• Della Raver may also be considered one, if only because she was much more likable and interesting compared to the actual protagonist of the book she was a villain in. If anything, the fact that she was able to gain a section in the Characters page before Sarah Maas just shows how much the readers actually prefer Della.
    • The Beast from The East seems to be a favorite among the later books in the original series, due to the creatively surreal nature of the plot and memorable monsters who were only scary at first, but were actually beginners.
    • I Live In Your Basement is also pretty well-remembered among the last few books for throwing the usual cheesy kids horror out the window and instead going for balls-to-the-wall Mind Screw.
    • Lucy Dark if the Memetic Mutation of her snark from the TV show is anything to by.
    • King Jellyjam to some, for how magnificently bizarre and horrifying a concept he is. Only the Best!
  • First Installment Wins: Many people consider the original 62-book series to be the best compared to its numerous spinoffs.
  • Fridge Brilliance: Nila's brother wanting nothing to do with her makes more sense when considering that, by the time she was able to revive him, he'd been dead for centuries. Nila was able to enjoy having a living, youthful body, while Khor-Ru is stuck inside an ancient, rotted corpse. She didn't even stop to consider he may not have wanted to come back regardless.
  • Harsher in Hindsight:
    • A lot of the stories centered on kids being made fun of and wanting revenge, fearing for their lives at school (or children dying or said to be dead) are more depressing to read in this post-Columbine/Virginia Tech/Newtown/Umpqua world. Especially bad is Calling All Creeps, which actually ends with the main character allowing his classmates to be turned into monsters, which he will be the leader of, because they're just that awful to him.
    • In the TV adaptation of Say Cheese and Die!, Doug said "News flash! This is a camera, not a weapon!"
    • In Say Cheese and Die- Again!, the camera causes Greg to become severely obese. His classmates tease him about it for a few days, but stop once Mr. Saurs takes part in cruelly mocking him. While his actions are shown as awful in the book, what with the recent epidemic of children developing eating disorders such as bulimia and anorexia, it becomes downright disgusting.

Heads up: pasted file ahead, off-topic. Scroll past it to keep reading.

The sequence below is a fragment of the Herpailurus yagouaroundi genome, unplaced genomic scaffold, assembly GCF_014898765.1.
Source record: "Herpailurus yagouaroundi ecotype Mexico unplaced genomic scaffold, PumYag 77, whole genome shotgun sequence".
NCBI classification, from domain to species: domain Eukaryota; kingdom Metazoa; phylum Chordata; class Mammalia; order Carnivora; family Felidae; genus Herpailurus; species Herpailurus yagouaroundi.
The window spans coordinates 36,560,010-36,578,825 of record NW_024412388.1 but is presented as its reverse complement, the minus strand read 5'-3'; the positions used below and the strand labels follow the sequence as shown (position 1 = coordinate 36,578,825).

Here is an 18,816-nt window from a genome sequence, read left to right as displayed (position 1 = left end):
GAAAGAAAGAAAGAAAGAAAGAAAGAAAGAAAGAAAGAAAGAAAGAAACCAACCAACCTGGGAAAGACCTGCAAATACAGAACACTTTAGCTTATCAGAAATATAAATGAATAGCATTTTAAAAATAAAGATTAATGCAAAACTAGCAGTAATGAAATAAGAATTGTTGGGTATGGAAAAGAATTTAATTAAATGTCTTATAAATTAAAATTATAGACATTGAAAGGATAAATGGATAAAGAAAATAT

• Hilarious in Hindsight:
  • Jerkass Woobie:
    • Della, the titular ghost of The Curse of Camp Cold Lake. She's not really evil, it's just that she really wants to escape from her existence on the lonely camp grounds.
    • The Haunted Mask. A sentient, albeit disembodied creature who spent years locked away in its creator's basement, and desperately wants a human body. It also acts much like an immature, angry child when possessing a host, and it can only be defeated by an act of true love.
    • Andrew, the titular character of The Headless Ghost. Yes, he was a noxious little brat. No, he didn't deserve to have his head ripped clean off and then be trapped his old house for eternity.
    • Princess Nila from Return Of the Mummy has shades of this when you realize she probably spent centuries planning to bring back her beloved brother. And when she finally succeeds, he returns the favor by ''trying to kill her'', and she gets trapped as a scarab forever thanks to Gabe. Nice going, hero. Although to be fair, she did try to kill Gabe and his family, nor is it ever stated if her brother actually wanted to come back.
  • Magnificent Bastard: In Attack Of The Mutant the titular villain spends the entire book in the form of a twelve year old girl, takes advantage of his own comic story to lure Skipper to his base, has everyone fooled (including his henchman, who he kills in his little girl form), and never makes his presence known until the last few chapters. He'd probably be a more effective example if he wasn't so gullible and petty.
  • Memetic Mutation: From The Girl Who Cried Monster, the scene where Lucy exclaims "Life is just a phase I'm going through" is constantly posted on tumblr.
    • "AND THE CAR WASH WAS FIVE DOLLARS."
  • Moral Event Horizon:
    • Mr. Wood crosses it in the first Night of the Living Dummy when he threatens to kill the family dog.
    • Alexander betraying the Deep family and allowing them to be murdered, all out of Greed and fear for his own life.
    • Conan, the Jerk Jock of the Monster Blood series, crosses it in the third book when he is shown threatening little kids with a baseball bat.
    • Mr. Gray from "Egg Monsters From Mars" crosses the line when he decides to kill Dana over a perceived slight.
    • Again, Chicken Chicken: The entire book is Vanessa's.
    • Ari in Return to Ghost Camp crossed it when he took the time to actually gloat that Dustin was going to die instead of him, and then threatened his brother to keep his mouth shut.
  • Replacement Scrappy: Dr. Maniac to The Masked Mutant. While the Mutant was apparently popular enough to get his own video game, he never reappeared. Dr. Maniac, who's story is an obvious Spiritual Successor, not only got a sequel, but a recurring role throughout the Horror Land books. The only villain to show up as much as him is Slappy.
  • Rooting for the Empire: If the book's protagonist is too whiny, annoying, or just keeps doing stupid things, chances are the reader will start hoping the book's villain will do something really horrible to them. Case in point, The Curse of Camp Cold Lake and some of the Monster Blood books due to how unlikably whiny Sarah Maas and Evan Ross are.
  • The Scrappy:
    • A lot of the Annoying Younger Siblings in the series were this, since they were often irritatingly selfish and immature. They also had a tendency to cause the series' iconic Cruel Twist Endings - sometimes intentionally.